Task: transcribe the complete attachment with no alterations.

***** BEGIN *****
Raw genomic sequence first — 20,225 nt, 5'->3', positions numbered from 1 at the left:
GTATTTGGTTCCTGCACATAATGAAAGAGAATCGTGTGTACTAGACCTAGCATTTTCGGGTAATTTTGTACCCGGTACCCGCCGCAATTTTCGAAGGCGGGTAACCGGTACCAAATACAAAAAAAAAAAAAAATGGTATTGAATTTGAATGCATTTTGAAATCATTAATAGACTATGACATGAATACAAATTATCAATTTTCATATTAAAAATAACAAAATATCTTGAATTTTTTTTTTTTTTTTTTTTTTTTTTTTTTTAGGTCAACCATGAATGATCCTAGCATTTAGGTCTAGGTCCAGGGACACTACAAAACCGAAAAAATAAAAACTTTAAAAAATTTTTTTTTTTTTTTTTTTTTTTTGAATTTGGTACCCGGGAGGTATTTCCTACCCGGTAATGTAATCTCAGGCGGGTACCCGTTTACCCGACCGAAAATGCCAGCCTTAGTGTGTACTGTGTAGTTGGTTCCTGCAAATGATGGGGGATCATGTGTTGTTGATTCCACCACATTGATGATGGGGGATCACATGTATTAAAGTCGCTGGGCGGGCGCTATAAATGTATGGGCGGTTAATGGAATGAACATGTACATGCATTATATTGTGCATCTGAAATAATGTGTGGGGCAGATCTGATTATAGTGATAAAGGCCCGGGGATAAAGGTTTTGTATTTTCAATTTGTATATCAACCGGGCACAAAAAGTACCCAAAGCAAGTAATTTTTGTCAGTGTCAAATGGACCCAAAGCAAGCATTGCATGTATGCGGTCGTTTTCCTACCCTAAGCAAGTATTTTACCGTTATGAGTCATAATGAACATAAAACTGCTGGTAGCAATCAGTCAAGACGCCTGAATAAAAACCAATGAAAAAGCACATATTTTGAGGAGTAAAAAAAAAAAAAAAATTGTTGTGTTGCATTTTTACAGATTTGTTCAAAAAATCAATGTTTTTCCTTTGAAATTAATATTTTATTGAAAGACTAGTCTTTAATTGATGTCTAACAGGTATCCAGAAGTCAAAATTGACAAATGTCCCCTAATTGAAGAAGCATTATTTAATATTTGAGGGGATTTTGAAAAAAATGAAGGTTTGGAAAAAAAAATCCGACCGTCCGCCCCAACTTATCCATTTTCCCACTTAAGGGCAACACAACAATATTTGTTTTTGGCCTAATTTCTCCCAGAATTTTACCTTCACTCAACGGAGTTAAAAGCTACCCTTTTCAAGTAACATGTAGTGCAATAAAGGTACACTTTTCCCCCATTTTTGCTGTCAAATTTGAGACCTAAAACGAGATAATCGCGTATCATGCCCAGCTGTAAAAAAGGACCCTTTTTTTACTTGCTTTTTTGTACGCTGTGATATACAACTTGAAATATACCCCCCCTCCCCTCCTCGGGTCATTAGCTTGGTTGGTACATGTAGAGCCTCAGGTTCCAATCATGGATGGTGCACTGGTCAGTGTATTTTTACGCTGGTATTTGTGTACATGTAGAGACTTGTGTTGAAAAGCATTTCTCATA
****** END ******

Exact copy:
Raw genomic sequence first — 20,225 nt, 5'->3', positions numbered from 1 at the left:
GTATTTGGTTCCTGCACATAATGAAAGAGAATCGTGTGTACTAGACCTAGCATTTTCGGGTAATTTTGTACCCGGTACCCGCCGCAATTTTCGAAGGCGGGTAACCGGTACCAAATACAAAAAAAAAAAAAAATGGTATTGAATTTGAATGCATTTTGAAATCATTAATAGACTATGACATGAATACAAATTATCAATTTTCATATTAAAAATAACAAAATATCTTGAATTTTTTTTTTTTTTTTTTTTTTTTTTTTTTTAGGTCAACCATGAATGATCCTAGCATTTAGGTCTAGGTCCAGGGACACTACAAAACCGAAAAAATAAAAACTTTAAAAAATTTTTTTTTTTTTTTTTTTTTTTTGAATTTGGTACCCGGGAGGTATTTCCTACCCGGTAATGTAATCTCAGGCGGGTACCCGTTTACCCGACCGAAAATGCCAGCCTTAGTGTGTACTGTGTAGTTGGTTCCTGCAAATGATGGGGGATCATGTGTTGTTGATTCCACCACATTGATGATGGGGGATCACATGTATTAAAGTCGCTGGGCGGGCGCTATAAATGTATGGGCGGTTAATGGAATGAACATGTACATGCATTATATTGTGCATCTGAAATAATGTGTGGGGCAGATCTGATTATAGTGATAAAGGCCCGGGGATAAAGGTTTTGTATTTTCAATTTGTATATCAACCGGGCACAAAAAGTACCCAAAGCAAGTAATTTTTGTCAGTGTCAAATGGACCCAAAGCAAGCATTGCATGTATGCGGTCGTTTTCCTACCCTAAGCAAGTATTTTACCGTTATGAGTCATAATGAACATAAAACTGCTGGTAGCAATCAGTCAAGACGCCTGAATAAAAACCAATGAAAAAGCACATATTTTGAGGAGTAAAAAAAAAAAAAAAATTGTTGTGTTGCATTTTTACAGATTTGTTCAAAAAATCAATGTTTTTCCTTTGAAATTAATATTTTATTGAAAGACTAGTCTTTAATTGATGTCTAACAGGTATCCAGAAGTCAAAATTGACAAATGTCCCCTAATTGAAGAAGCATTATTTAATATTTGAGGGGATTTTGAAAAAAATGAAGGTTTGGAAAAAAAAATCCGACCGTCCGCCCCAACTTATCCATTTTCCCACTTAAGGGCAACACAACAATATTTGTTTTTGGCCTAATTTCTCCCAGAATTTTACCTTCACTCAACGGAGTTAAAAGCTACCCTTTTCAAGTAACATGTAGTGCAATAAAGGTACACTTTTCCCCCATTTTTGCTGTCAAATTTGAGACCTAAAACGAGATAATCGCGTATCATGCCCAGCTGTAAAAAAGGACCCTTTTTTTACTTGCTTTTTTGTACGCTGTGATATACAACTTGAAATATACCCCCCCTCCCCTCCTCGGGTCATTAGCTTGGTTGGTACATGTAGAGCCTCAGGTTCCAATCATGGATGGTGCACTGGTCAGTGTATTTTTACGCTGGTATTTGTGTACATGTAGAGACTTGTGTTGAAAAGCATTTCTCATA